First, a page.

Shortcut keys for the PixelPlay programs.

There are two main versions of PixelPlay – space and force. (Many other variations are possible by adjusting the underlying algorithm.)

Quick start: hold down the '>' key to accelerate through the patterns until you reach a region that interests you, then press the 'l' key to change to linear speed for finer control over the speed, then press the '>' key to accelerate to a speed at which the patterns change at the desired rate. You can then see the patterns evolve and change smoothly. You can then jump to a new pattern by quickly pressing the 'l' key twice to switch into exponential speed and back again.

Full List of Keys:


step one frame at a time using current speed


pause or unpause (the program is initially unpaused)


return to starting image


change direction


reduce speed (less-than key without holding shift) or increase reverse speed.


increase speed (greater-than key without holding shift) or reduce reverse speed.


freeze (speed = 0), then you can use the '<' or '>' keys to set things in motion again.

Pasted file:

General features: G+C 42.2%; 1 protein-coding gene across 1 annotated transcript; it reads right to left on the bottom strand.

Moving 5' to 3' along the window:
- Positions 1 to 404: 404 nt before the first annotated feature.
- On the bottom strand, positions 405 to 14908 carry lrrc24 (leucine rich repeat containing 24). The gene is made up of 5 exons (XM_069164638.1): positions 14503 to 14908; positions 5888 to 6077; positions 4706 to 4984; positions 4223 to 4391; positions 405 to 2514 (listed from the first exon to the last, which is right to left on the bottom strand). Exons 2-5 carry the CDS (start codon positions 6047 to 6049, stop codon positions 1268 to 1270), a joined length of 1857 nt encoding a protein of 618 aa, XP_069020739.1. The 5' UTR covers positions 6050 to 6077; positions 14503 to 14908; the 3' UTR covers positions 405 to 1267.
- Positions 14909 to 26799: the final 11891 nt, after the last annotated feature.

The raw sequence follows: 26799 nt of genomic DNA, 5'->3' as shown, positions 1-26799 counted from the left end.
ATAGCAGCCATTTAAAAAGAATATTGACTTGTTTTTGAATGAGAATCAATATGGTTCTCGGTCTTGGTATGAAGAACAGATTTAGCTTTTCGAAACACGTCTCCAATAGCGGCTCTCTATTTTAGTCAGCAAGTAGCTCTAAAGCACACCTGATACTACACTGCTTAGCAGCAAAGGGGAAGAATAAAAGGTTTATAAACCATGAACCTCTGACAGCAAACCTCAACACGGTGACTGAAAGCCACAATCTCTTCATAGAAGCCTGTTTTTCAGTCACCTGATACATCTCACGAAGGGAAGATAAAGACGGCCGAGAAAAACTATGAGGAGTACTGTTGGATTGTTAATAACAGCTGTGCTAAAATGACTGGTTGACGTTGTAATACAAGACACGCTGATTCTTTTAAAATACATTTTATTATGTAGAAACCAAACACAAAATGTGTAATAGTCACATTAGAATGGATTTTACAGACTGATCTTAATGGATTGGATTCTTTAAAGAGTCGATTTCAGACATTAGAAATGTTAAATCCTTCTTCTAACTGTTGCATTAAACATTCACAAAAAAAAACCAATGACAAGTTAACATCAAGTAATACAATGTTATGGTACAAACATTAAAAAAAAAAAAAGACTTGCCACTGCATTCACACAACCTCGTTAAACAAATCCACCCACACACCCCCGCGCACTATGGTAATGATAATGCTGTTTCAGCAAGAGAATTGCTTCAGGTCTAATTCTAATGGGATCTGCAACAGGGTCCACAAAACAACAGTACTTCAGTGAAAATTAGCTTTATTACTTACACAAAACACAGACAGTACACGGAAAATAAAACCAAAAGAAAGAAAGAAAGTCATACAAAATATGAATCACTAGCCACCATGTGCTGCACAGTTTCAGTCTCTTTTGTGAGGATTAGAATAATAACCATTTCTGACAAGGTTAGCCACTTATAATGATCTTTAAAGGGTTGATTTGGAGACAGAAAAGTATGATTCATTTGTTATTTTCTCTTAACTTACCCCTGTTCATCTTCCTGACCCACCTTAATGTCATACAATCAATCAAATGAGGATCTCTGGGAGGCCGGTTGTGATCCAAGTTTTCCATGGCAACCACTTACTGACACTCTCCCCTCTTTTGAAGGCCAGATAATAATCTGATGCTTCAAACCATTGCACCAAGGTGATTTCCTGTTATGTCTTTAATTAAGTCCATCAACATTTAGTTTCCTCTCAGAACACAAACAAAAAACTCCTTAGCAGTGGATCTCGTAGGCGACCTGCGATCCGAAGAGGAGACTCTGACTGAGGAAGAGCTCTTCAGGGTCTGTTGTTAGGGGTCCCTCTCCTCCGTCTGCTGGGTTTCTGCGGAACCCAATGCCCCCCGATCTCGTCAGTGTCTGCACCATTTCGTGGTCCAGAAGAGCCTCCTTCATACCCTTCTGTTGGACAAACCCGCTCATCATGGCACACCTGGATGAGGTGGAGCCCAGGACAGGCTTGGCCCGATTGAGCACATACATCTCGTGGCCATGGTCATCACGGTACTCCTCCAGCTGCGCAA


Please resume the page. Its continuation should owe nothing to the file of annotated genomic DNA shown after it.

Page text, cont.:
change to linear speed (much finer control over the speed), press again to return to exponential speed.

To save an image use the "Prt Scrn" button on your keyboard or a screen capture program.

Note: if you then take the images into a graphics program such as Gimp or Photoshop and apply filters to them or combine them in layers you will see that they are extremely sensitive to subtle changes and some very interesting images can be made - see MysticVisions for some examples of images made using PixelPlay and ParticleDraw. Also see Steps Toward Unified Metaphysical Awareness for some examples of mandalas made using PixelPlay.

These were just quick research programs not designed for public release, but later provided so that people can enjoy them. They were used to explore the role of finite-discrete constraints in the process of the arising of manifest phenomena. If the information space had infinite resolution these images would be smooth tunnels of light, but the finite-discrete constraints lead to the arising of many and varied patterns. See this very brief background information and a brief discussion on the research from which PixelPlay arose.